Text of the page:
Still trying to finish writing your book?


Still just winging it and finding time to write when everything else is done?

Still not setting any daily writing targets?

You’ll never get that first draft finished if this is how you approach your writing.

So, what do you say? Are you going to knuckle down and get this book done?


Let me share my thoughts on the importance of setting daily writing targets if you want to be a successful and productive author. 



One of the best ways to ensure you progress with your writing is to set yourself daily word count targets.


We all have busy lives, don’t we? What with kids, families, responsibilities, work, pets and the usual domestic chores, the hours fly by each day.



It’s little wonder, therefore, that our writing is the first thing (sadly) to be put on the backburner when another unexpected task scuppers our daily schedule.

But if you want to make consistent progress with your writing (whether you’re writing a book or creating content for your business) you have to set daily targets.


Here’s why they are so important…

1 Good Writing Routines Get Results

One thing I always noticed when my children were at primary school was that during school holidays (especially summer) they were unproductive. Yes, I’m a big supporter of PJ days, particularly when tired little people want to just potter and relax at home, but after a couple of days of said potter, they’d be fractious and grumpy. By day three they would lack the motivation to want to go anywhere, the lie-ins got later, and the vicious cycle was on repeat. To me, this was because they had no routine.

And the same goes for writing.

If you don’t write for a few days, it plays on your mind and you get frustrated because you know you should be writing but you haven’t. Setting daily word count targets (no matter how small) – or time targets if that’s easier – will prove way more productive.

Commit to writing first thing each morning before you do anything else and this time will become special; you’ll treasure this me-time. When I’ve worked this way before, I often don’t want to stop writing once I start. Many times, I’ve found another half hour or so later in the day to pick up what I started, because I’d been so engrossed in my morning creativity. The same could happen to you quite easily.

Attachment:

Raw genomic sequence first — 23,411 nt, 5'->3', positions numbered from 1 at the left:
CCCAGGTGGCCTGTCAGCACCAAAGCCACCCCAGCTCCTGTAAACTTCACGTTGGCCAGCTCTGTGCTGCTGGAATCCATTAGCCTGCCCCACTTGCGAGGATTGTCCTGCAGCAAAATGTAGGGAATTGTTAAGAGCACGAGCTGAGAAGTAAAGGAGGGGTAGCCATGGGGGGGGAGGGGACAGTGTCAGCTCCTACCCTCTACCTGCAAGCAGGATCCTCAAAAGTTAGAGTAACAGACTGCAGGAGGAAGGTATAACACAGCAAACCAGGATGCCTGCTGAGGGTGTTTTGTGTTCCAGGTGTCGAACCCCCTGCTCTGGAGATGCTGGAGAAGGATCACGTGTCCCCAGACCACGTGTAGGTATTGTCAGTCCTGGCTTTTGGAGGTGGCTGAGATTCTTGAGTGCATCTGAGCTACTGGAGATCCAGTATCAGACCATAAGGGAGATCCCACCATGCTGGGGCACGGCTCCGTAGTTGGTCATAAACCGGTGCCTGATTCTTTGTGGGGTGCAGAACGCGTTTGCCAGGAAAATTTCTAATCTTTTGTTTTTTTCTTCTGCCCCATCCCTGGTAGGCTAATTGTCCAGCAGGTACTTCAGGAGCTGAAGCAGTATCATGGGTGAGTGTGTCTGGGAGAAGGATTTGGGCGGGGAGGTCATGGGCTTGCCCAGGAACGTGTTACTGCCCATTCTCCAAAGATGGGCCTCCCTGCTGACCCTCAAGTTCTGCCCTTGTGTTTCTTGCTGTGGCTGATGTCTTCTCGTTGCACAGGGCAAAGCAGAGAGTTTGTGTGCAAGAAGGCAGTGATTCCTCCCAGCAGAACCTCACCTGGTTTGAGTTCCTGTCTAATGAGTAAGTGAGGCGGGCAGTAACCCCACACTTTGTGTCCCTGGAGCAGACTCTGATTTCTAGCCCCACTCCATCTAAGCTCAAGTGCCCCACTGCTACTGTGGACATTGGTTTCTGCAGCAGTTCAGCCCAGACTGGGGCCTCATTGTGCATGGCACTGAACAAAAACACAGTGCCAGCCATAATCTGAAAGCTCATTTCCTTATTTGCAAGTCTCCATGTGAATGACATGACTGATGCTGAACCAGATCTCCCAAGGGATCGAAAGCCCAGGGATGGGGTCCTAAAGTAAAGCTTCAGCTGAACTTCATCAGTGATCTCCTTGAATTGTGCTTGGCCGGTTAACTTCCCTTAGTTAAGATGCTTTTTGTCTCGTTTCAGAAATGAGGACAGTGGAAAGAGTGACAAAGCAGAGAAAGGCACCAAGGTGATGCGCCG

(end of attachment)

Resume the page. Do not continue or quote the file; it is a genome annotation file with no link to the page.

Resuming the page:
2 Setting Writing Targets Gets You Focussed

Let’s say you want to write a book. If you pick up a pen and paper and just start writing you’ll eventually grind to a halt. You won’t know how to move forward, your book attempt (no matter how fab it is) will get pushed to the side and the mind monkeys will have a field day – ‘See, I knew you couldn’t write a book’ etc, etc.  The best way to get started is to break down the entire project into small steps. (I detail the steps in my book, by the way, How to Write a Brilliant Biz Book which you buy from Amazon here.)


When you get clear on your word count and your deadline, you can work out how many words you need to write each day to achieve that. Having this focus gives you the impetus to write every day.

Ticking off your writing progress each day equates to ticking off little chunks towards the end result, instead of just picking up a pen and writing aimlessly. You’re on a journey, and you need to consistently move forward to get to the destination. If you need extra motivation, print out the daily sheets from my free writing targets ebook: and stick them on your wall – there’s nothing quite like seeing all those big red crosses to keep you going.



3 Daily Writing Targets Stop You Feeling Overwhelmed

The idea of writing a 30,000-word book is enough to overwhelm the most seasoned of authors. And that’s why breaking down your writing output into daily targets is such a great idea. You get in the mindset of, ‘Oh, I’ve got to write a 30,000-word book by next month… I think I’ll just go and clean the oven or tackle my accounts’ and you don’t make any attempts to get started.

However, if one of your to-do-list tasks is ‘Write 500 words’ then that’s all you focus on for that day. And who can’t find time to write 500 words? It’s literally two paragraphs. No one will feel justifiably overwhelmed at the thought of writing two paragraphs, surely?

Find a strategy that works for you (whether you use pen and paper or the latest word count app) and ensure you prioritise your daily writing target. You’ll be amazed at the results – even if you think you’re way too busy to write!

By the way, if you genuinely struggle to find good quality writing time, then you’ll find my new book a great help. Finding Time to Write: How to Write More in Less Time, Embrace Your Creativity and Grab Every Opportunity to Write.


Go get started on your writing targets. 

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Good luck!


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